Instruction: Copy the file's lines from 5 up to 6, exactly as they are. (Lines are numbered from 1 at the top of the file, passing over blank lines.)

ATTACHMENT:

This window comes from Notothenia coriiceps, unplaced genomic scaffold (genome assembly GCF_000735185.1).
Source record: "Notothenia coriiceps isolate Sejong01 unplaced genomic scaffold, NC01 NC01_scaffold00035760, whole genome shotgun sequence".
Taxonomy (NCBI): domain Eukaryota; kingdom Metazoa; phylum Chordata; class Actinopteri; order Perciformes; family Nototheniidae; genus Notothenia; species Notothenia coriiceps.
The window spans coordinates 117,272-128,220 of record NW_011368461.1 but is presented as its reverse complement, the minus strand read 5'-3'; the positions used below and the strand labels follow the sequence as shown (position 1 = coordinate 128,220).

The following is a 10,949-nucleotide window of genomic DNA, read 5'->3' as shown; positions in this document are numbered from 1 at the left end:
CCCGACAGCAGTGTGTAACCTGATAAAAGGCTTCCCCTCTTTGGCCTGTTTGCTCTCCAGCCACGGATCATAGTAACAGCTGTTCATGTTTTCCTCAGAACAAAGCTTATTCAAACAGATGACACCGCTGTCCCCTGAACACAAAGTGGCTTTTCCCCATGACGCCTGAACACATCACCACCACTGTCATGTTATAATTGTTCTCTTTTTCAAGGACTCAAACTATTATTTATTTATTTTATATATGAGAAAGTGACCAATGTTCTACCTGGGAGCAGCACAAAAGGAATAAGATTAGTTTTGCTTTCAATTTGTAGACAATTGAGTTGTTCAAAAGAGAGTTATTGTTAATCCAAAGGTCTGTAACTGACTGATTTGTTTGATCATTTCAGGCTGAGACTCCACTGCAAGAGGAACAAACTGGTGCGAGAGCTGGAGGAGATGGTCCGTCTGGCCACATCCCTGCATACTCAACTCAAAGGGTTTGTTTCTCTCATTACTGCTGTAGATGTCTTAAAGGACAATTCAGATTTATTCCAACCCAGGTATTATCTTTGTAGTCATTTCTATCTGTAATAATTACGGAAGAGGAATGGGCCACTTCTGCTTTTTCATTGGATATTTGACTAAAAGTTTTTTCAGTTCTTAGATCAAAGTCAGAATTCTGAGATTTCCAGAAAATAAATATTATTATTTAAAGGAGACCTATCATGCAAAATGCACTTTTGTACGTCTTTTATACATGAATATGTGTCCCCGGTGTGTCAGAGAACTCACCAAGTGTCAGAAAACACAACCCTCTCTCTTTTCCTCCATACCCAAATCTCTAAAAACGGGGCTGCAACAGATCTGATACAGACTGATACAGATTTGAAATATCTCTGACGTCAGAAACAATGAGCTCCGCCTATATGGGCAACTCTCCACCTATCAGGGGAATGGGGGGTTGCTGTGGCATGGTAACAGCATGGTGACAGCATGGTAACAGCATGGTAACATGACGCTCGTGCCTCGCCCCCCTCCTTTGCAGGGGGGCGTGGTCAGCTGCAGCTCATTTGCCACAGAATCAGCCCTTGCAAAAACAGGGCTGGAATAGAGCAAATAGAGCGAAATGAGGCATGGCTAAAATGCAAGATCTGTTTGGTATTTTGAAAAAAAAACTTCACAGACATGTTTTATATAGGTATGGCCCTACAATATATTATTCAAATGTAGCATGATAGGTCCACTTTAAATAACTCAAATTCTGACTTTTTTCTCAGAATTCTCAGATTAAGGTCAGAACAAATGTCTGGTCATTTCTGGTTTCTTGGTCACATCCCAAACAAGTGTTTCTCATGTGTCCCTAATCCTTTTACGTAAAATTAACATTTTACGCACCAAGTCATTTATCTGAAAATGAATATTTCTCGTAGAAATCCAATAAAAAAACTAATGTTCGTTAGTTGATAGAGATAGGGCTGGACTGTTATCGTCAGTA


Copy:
The following is a 10,949-nucleotide window of genomic DNA, read 5'->3' as shown; positions in this document are numbered from 1 at the left end:
CCCGACAGCAGTGTGTAACCTGATAAAAGGCTTCCCCTCTTTGGCCTGTTTGCTCTCCAGCCACGGATCATAGTAACAGCTGTTCATGTTTTCCTCAGAACAAAGCTTATTCAAACAGATGACACCGCTGTCCCCTGAACACAAAGTGGCTTTTCCCCATGACGCCTGAACACATCACCACCACTGTCATGTTATAATTGTTCTCTTTTTCAAGGACTCAAACTATTATTTATTTATTTTATATATGAGAAAGTGACCAATGTTCTACCTGGGAGCAGCACAAAAGGAATAAGATTAGTTTTGCTTTCAATTTGTAGACAATTGAGTTGTTCAAAAGAGAGTTATTGTTAATCCAAAGGTCTGTAACTGACTGATTTGTTTGATCATTTCAGGCTGAGACTCCACTGCAAGAGGAACAAACTGGTGCGAGAGCTGGAGGAGATGGTCCGTCTGGCCACATCCCTGCATACTCAACTCAAAGGGTTTGTTTCTCTCATTACTGCTGTAGATGTCTTAAAGGACAATTCAGATTTATTCCAACCCAGGTATTATCTTTGTAGTCATTTCTATCTGTAATAATTACGGAAGAGGAATGGGCCACTTCTGCTTTTTCATTGGATATTTGACTAAAAGTTTTTTCAGTTCTTAGATCAAAGTCAGAATTCTGAGATTTCCAGAAAATAAATATTATTATTTAAAGGAGACCTATCATGCAAAATGCACTTTTGTACGTCTTTTATACATGAATATGTGTCCCCGGTGTGTCAGAGAACTCACCAAGTGTCAGAAAACACAACCCTCTCTCTTTTCCTCCATACCCAAATCTCTAAAAACGGGGCTGCAACAGATCTGATACAGACTGATACAGATTTGAAATATCTCTGACGTCAGAAACAATGAGCTCCGCCTATATGGGCAACTCTCCACCTATCAGGGGAATGGGGGGTTGCTGTGGCATGGTAACAGCATGGTGACAGCATGGTAACAGCATGGTAACATGACGCTCGTGCCTCGCCCCCCTCCTTTGCAGGGGGGCGTGGTCAGCTGCAGCTCATTTGCCACAGAATCAGCCCTTGCAAAAACAGGGCTGGAATAGAGCAAATAGAGCGAAATGAGGCATGGCTAAAATGCAAGATCTGTTTGGTATTTTGAAAAAAAAACTTCACAGACATGTTTTATATAGGTATGGCCCTACAATATATTATTCAAATGTAGCATGATAGGTCCACTTTAAATAACTCAAATTCTGACTTTTTTCTCAGAATTCTCAGATTAAGGTCAGAACAAATGTCTGGTCATTTCTGGTTTCTTGGTCACATCCCAAACAAGTGTTTCTCATGTGTCCCTAATCCTTTTACGTAAAATTAACATTTTACGCACCAAGTCATTTATCTGAAAATGAATATTTCTCGTAGAAATCCAATAAAAAAACTAATGTTCGTTAGTTGATAGAGATAGGGCTGGACTGTTATCGTCAGTA